Forget that w/a csection. All you will see is the blue curtain in front of your head. You will see the baby in the warmer, first, if you are lucky, and the warmer is in a place in your line of vision. Otherwise, you will have to wait til the staff bring the newborn to your head, so you can see and touch him/her. Then, they will whisk the baby back to the warmer or nursery, and you will wait to hold him/her until you are ensconced in your postpartum room, which could be an hour or several, depending on policies and protocols in your hospital. Huge difference to me.
I would say all in all, the csection was a hell of a lot easier delivery- wise (well of course it was----it was planned, routine, and very easy--in and out in an hour....). But the recovery was hell.:stone
The vaginal delivery was a speedy process from which to recover, but it was a long time before I could have "normal" sex w/the dh afterward. I was able to re-connect sexually w/my spouse about 2 or 3 weeks after my csection, no problem or contraindication there. I liked that---but that was the ONLY advantage I can name.
All in all, I would prefer an uncomplicated vaginal delivery over a similarly uncomplicated csection, any day of the week. Anecdotal, I know, but it's just my opinion as one who has done it "both ways".
As to the Childbirth Education classes ... I teach them in my community through the hospital and in each and every class I've taught, there is always a mom who jokes "I think I'll just schedule a c-section instead". That is, until we get to the c-section part of the class and she sees and hears all that is entailed with this surgery. There's a big difference between a 1-2 day stay and being in the hospital for half a week after a c-section. OF course, it's nice to stand upright right after delivery as opposed to days or weeks afterward!
Thanks to all who added to the discussion regarding sex and sexuality. While I disagree that sex is the act of sexuality (I think Tweety said it, if I'm not mistaken), I do understand that many women do not want to sacrifice their sex life for a vaginal birth. With that being said, I loved the poster who stated that sex is BETTER for her after having children (vaginally). That statement rocks!
Nov 3, '05Quote from TweetiePieRNAww I thank you for that. I am glad I was able to help you.I totally agree with you here! When I had my baby in July, and was posting what issues I was having...you really helped me to get over the "guilt" and enjoy my baby, trust my instincts....I must say thank you thank you thank you!!!!!!!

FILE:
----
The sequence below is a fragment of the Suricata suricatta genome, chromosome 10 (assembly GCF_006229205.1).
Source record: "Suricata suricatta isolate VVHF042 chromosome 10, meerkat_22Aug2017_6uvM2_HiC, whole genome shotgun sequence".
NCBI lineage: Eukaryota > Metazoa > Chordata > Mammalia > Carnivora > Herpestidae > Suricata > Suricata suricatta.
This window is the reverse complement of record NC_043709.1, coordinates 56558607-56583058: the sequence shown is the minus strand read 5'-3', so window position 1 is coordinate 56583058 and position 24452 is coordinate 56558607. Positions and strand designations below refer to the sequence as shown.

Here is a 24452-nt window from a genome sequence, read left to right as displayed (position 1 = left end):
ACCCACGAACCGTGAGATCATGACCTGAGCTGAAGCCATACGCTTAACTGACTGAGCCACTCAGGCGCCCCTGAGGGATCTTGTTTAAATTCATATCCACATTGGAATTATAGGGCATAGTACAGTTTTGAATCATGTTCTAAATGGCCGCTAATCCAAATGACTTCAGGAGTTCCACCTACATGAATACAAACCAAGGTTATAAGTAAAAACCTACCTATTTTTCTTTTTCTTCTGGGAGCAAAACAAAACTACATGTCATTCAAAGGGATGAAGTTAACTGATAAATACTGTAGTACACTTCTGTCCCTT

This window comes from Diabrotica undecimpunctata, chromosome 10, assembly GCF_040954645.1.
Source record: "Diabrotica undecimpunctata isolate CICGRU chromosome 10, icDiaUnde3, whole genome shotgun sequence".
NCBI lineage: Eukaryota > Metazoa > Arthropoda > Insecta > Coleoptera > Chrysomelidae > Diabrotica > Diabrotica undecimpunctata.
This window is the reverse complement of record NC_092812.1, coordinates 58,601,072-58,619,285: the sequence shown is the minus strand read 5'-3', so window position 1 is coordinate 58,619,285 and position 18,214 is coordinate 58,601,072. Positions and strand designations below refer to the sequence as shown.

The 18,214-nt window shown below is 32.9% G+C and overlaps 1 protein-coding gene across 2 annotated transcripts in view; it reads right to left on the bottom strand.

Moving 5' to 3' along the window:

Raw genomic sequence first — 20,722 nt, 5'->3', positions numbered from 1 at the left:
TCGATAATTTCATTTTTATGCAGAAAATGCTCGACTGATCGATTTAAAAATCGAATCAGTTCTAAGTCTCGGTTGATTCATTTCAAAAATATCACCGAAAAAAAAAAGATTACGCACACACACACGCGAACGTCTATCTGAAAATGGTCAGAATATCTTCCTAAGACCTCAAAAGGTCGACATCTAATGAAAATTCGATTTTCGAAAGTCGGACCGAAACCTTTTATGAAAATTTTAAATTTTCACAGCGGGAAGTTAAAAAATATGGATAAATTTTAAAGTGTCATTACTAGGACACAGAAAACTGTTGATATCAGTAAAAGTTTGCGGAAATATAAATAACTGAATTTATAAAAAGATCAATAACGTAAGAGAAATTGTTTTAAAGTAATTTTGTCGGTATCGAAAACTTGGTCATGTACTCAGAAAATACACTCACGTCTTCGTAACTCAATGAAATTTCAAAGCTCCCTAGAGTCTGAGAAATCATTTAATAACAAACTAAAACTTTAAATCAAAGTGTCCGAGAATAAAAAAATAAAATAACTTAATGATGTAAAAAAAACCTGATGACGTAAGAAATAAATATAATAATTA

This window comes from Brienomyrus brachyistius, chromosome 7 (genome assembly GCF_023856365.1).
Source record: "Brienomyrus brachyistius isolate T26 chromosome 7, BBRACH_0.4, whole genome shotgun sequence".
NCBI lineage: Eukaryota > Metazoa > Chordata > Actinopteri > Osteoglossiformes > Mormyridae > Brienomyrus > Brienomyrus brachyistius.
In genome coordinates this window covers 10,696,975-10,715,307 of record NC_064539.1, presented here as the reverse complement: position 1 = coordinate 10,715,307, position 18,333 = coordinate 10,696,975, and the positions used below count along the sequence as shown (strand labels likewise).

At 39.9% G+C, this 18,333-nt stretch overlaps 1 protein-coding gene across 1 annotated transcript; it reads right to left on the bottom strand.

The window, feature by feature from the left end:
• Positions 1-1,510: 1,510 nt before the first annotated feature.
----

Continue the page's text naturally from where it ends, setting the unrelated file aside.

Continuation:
Nov 3, '05wow guys...i just read this entire thread and feel so many emotions stirred up! so glad i work ER b/c i know there is no way i could push my feelings aside and really care for a woman in l&d b/c of many issues that u all raised. i am in total agreement that education is sorely lacking for childbirth-the most i every knew about it was when i was on bedrest the last time and read as many books i could get my hands on. i even work with nurses who are going to have their first baby and haven't read a book, gone to classes, nothing. i am one in agreement that childbirth is too 'medicine-ized'...hear too many stories of the lady who comes in, gets put in a bed and can't move, so no duh she doesn't progress, gets induced, has prob with the baby on pit, and bang section it is. my sister in law was another that knew nothing about childbirth, scheduled when she was going to be induced (not overdue) and had a horrible time (amniotomy, pit, lost too much fluid so they had to do an infusion for the baby, f/c, pushed for 4 hours but couldn't feel where she was pushing from the epidural, and finally a vacuum to help get the kid out...she is 24, just had a tubal b/c she refuses to every have a baby again). all that being said, i had 3 natural deliveries (all preemies, 2 induced-pit is the evil demon!), and the last was a stat section (another preemie) after i started passing plate sized clots after they pulled my cerclage. for me personally, the section was the worst experience for me for many reasons. from talking with other women, it seems that my recovery was worse than theirs, and i understand that it is different for everyone. but the possiblity of the unknown with a major surg would be too much for me to risk for me and my baby if it was not an emergency (and i mean nothing wrong with mom or baby, totally elective). i lost 3 liters of bld in the OR alone, got three units of bld, a half day stay in the icu, almost went into dic, and ended up on pit post section for 18 hours. i was in terrible pain, the demerol pca was like water and i was begging for something else. afterwards it took me days to have the strength to pick up my baby and didn't feel safe alone with him..i could barely hold him to breastfeed in the beginning. i ended up eating 2 percocets every 3-4 hours for weeks, they even renewed my script without a question. a little more than a year later i still have pain in my lower abd, my incision still hurts if pressed on, and from my belly button down in still mostly numb to the touch-all these symptoms are ones that other ladies have said they still have too...even 5 years after a section. so it just reinforced my belief that it is not good or healthy to have a section if at all possible. the other part of this issue is that i missed the one chance to experience childbirth with my current husband. baby #3 was our first together, but he got deployed to iraq when i was 3 months preg and on bedrest and didn't come home until a month after the baby was born. so i was very let down by the experience that we didn't get to have together, although he was very in-tuned to me after all the trauma. don't get me wrong, i was so very greatfull that the ability to have the stat section was avail to me...the baby's heart rate wasn't ever affected during the surg or before-but let me tell u how freaked out the OR was!! they had a ton of people in there and i got the delightful experience of turning and looking at the laryngoscope while the anesthesiologist was repeatedly tilting my head back getting ready! i also got to wake up in recovery to the 'give her that third unit!' anyway, yes, every birth is an experience to remember-and a healthy outcome is what everyone wants...i try to repeatedly tell myself that. hats off to all u l&d nurses, i truly could not do it. but i am a big believer that the 'medicine-ized' birth is not a good thing for mom or baby...if there were never any bad side effects to any of the meds or interventions then i prob wouldn't worry so much-i never wanted an epidural b/c i was so afraid it would depress my preemies and didn't want something else to up a possible problem. ugh, i could go on forever guys, the whole thing just hurts so much and i like to hope that it could be so different for everyone, but i know that technology and 'progress' happen, and the fear of lawsuits is huge...i hear that many ob's are going out of the business b/c they can't afford the malpractice. ok, i'll shut up!